The intelligence community presumably already uses an analogous process to consider the ability of foreign governments and societies to withstand various kinds of social and political stresses. This recommendation calls on the community to incorporate climate risks and the associated exposures and vulnerabilities into such exercises. The concept of a climate stress test provides a framework for integrating climate and social variables more systematically and consistently within national security analysis.
A stress test is an exercise to assess the likely effects on particular countries, populations, or systems of potentially disruptive climate events. The recommended stress tests would involve analyzing the likely effects of an event at some projected time of occurrence in terms of key variables affecting susceptibility, coping, response, and recovery or the failure thereof, and the likely responses within regions or countries of interest in the event that these actions are perceived to be inadequate. The tests would draw on knowledge about the potential events and each of the other types of phenomena and would provide a major way of making knowledge about climate events, exposures, and vulnerabilities operational in security analysis.
Stress tests should assess the potential consequences for security of climate events under either of two conditions: when climate scientists can say with some confidence that the events will be increasingly likely to occur or become more severe, or when the events seem increasingly likely to occur based on a fundamental understanding of climate dynamics but available evidence is not yet sufficient for climate scientists to attach confidence to such projections. Stress tests might also be triggered by assessments indicating that event likelihood, exposure, or susceptibility is increasing or that the capacity to respond adequately to certain kinds of climate events is declining in a region or country of concern.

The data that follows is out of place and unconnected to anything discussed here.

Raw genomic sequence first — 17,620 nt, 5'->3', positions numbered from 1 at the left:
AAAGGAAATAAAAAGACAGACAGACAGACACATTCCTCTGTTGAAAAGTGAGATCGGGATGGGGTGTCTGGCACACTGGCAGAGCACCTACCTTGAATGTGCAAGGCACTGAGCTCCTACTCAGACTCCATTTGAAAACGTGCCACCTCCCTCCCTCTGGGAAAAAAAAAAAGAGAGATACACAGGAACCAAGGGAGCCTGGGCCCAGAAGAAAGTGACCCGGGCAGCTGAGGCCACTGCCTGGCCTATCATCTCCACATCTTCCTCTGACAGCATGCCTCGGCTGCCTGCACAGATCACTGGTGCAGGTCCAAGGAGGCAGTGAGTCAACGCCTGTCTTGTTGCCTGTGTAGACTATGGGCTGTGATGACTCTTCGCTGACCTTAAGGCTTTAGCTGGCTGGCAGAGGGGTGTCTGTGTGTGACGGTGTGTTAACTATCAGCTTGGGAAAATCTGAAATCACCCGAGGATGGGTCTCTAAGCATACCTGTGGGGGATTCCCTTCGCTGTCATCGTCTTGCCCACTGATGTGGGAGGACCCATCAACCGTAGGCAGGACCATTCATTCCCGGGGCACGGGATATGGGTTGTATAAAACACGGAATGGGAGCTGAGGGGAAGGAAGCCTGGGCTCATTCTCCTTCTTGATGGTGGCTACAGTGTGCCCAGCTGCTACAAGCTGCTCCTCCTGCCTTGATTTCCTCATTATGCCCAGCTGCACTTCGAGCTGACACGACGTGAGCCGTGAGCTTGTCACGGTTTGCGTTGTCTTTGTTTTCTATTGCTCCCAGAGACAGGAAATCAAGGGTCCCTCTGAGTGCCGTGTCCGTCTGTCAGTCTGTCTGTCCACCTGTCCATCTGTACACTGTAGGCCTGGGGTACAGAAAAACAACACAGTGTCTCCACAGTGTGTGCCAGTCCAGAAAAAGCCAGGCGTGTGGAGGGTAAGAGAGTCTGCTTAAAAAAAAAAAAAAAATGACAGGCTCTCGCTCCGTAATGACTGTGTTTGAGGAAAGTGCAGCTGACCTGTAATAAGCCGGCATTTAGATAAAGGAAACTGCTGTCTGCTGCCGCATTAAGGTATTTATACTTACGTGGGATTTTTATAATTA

The results of stress tests would inform national security decision makers about places that are at risk of becoming security concerns as a result of climate events and could be used by the U.S. government or international aid agencies to target high-risk places for efforts to reduce susceptibilities or to improve coping, response, and recovery capacities. The stress testing process would also help advance understanding through an accumulation of data on potentially disruptive events and their social, political, and security consequences.
Countries, regions, and systems of particular security interest should be prime targets for periodic stress testing. Given the joint criteria of significant potential for climate change impacts and importance to U.S. national security, it is likely that no more than 12 to 15 countries will need to be monitored and subjected to periodic stress tests over the next decade, many of which are likely to be in critical, and often shared, watershed areas in South Asia, the Middle East, and Africa. If the criteria for importance to the United States are expanded to include foreign policy and humanitarian